Bankruptcy in many ways is a Christian concept.  American bankruptcy laws have Biblical roots.  The seven-year waiting period between personal bankruptcies that was the law until 2005, for example, is based upon Deuteronomy 15:1-2

At the end of every seven-year period you shall have a relaxation of debts, which shall be observed as follows. Every creditor shall relax his claim on what he has loaned his neighbor; he must not press his neighbor, his kinsman, because a relaxation in honor of the LORD has been proclaimed

and Leviticus 25, which describes the regulations both for a seventh year Sabbath and a fiftieth year of jubilee.

Apologists for the finance industry posing as Christians cite Psalm 37:21: The wicked borrow and do not repay, but the righteous give generously,” and claim Christians are obliged to keep payback promises even when life throws a curve ball, according to an article in Christian Science Monitor, Monday July 3, 2007.  This is a classic example of taking a single passage out of context and twisting it in a way diametrically opposed to the message of the Gospels.

The passage in Deuteronomy is a commandment to cease efforts to collect payments on the principal amount of a debt, rather than an injunction to forgive the entire amount of the debt. Debt collection is equated with other commercial activities tending to accumulate wealth, such as harvesting crops for sale rather than personal consumption.  The Sabbath, whether weekly or every seven years, provides a respite for the debtor and the laborer whose surplus goes to enrich others. The sabbatical provisions of Deuteronomy are more analogous to automatic stay provisions of bankruptcy than to discharge.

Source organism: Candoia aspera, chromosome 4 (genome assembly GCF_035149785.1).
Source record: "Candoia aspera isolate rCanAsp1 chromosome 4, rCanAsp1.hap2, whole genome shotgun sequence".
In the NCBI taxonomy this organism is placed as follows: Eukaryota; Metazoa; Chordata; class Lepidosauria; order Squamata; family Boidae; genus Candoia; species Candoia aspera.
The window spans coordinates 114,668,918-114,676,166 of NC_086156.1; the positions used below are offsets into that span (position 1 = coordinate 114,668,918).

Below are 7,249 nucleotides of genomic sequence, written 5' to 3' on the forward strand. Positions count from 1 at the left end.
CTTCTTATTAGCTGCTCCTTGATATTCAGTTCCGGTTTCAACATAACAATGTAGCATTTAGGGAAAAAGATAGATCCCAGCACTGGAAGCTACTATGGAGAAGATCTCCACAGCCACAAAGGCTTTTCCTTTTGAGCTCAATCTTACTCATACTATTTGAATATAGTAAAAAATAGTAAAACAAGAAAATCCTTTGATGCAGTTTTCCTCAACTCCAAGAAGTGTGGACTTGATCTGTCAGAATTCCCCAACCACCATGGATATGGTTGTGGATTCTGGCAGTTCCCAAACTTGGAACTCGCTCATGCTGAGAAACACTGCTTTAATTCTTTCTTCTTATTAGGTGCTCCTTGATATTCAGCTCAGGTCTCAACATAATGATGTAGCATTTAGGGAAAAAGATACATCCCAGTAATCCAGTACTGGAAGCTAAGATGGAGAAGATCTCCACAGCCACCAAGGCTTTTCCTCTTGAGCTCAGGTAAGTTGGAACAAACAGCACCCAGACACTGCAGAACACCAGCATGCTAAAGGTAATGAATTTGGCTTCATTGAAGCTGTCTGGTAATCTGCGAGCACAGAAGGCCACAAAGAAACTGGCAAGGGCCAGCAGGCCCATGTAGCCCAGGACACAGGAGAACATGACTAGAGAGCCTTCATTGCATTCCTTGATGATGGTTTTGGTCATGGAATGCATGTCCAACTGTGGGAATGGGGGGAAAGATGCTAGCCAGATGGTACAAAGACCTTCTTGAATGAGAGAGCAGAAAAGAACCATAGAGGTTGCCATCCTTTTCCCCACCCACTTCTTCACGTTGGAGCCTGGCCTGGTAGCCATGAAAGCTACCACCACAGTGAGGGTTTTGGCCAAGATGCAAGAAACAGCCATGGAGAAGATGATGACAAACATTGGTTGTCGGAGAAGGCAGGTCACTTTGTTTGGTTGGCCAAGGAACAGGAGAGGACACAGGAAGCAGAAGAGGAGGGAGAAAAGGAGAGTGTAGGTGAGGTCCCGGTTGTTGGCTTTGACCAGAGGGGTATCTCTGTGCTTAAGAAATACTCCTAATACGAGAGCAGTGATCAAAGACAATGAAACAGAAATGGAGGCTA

When coupled with the very numerous prohibitions against lending money or goods at interest in Deuteronomy, Leviticus, and elsewhere in the Old Testament, and the absolute discharge provisions of the fiftieth year jubilee, the passage certainly provides scriptural support for current personal bankruptcy laws.

Lending money or goods at interest, especially to the poor in one’s own community, garners some of the Hebrew prophets’ most scathing condemnations, for example Ezekiel 18:13 – “Hath given forth upon usury, and hath taken increase: shall he then live? he shall not live: he hath done all these abominations; he shall surely die; his blood shall be upon him.”  There is little doubt that these passages, when written, referred to all interest and not just to interest above some arbitrary threshold of reasonableness. 

>From a biblical perspective, the bankrupt who seeks discharge of debts consisting predominantly of accumulated interest and fees is only seeking relief from the predatory actions of a lender who sinned and is profiting from it.  The debtor who entered into such a loan arrangement in good faith should not feel that his inability to meet the letter of an abusive contract violates his duty as a Christian.

Psalm 37:1 is almost the only passage in the entire Hebrew Scriptures explicitly condemning non repayment of debts. It refers to deliberate attempts to defraud creditors, not to debt incurred with the honest intention of repaying it, and even then, the disapproval is mild compared to that heaped on lenders and their usurious practices elsewhere.

In contrast, Mathew 18:21-35, an explicit teaching of Jesus Christ, likens God to a king who forgives his servant the enormous sum of ten thousand talents, and subsequently has that servant jailed when he attempts to exact a much smaller debt from an underling. The parable concludes Then his lord summoned him and said to him, ‘You wicked servant! I forgave you all that debt because you besought me; and should not you have had mercy on your fellow servant, as I had mercy on you?’ And in anger his lord delivered him to the jailers, till he should pay all his debt. So also my heavenly Father will do to every one of you, if you do not forgive your brother from your heart.”

The corporations responsible for abusive lending practices willingly allow so-called Christian pundits to preach to their flocks a message of unending obligation and religiously-mandated self-sacrifice to atone for the sin of borrowing unwisely.  They are not, to my knowledge, correspondingly willingly to personally shoulder the burden of their improvident lending, but rather take refuge under our far more generous corporate bankruptcy laws. Apparently these hypocrites think Ps 37:1 overrides Mathew 18:25.  If they’re wrong, the Gospel suggests that they’re in for an unpleasant surprise, either in this life or the next.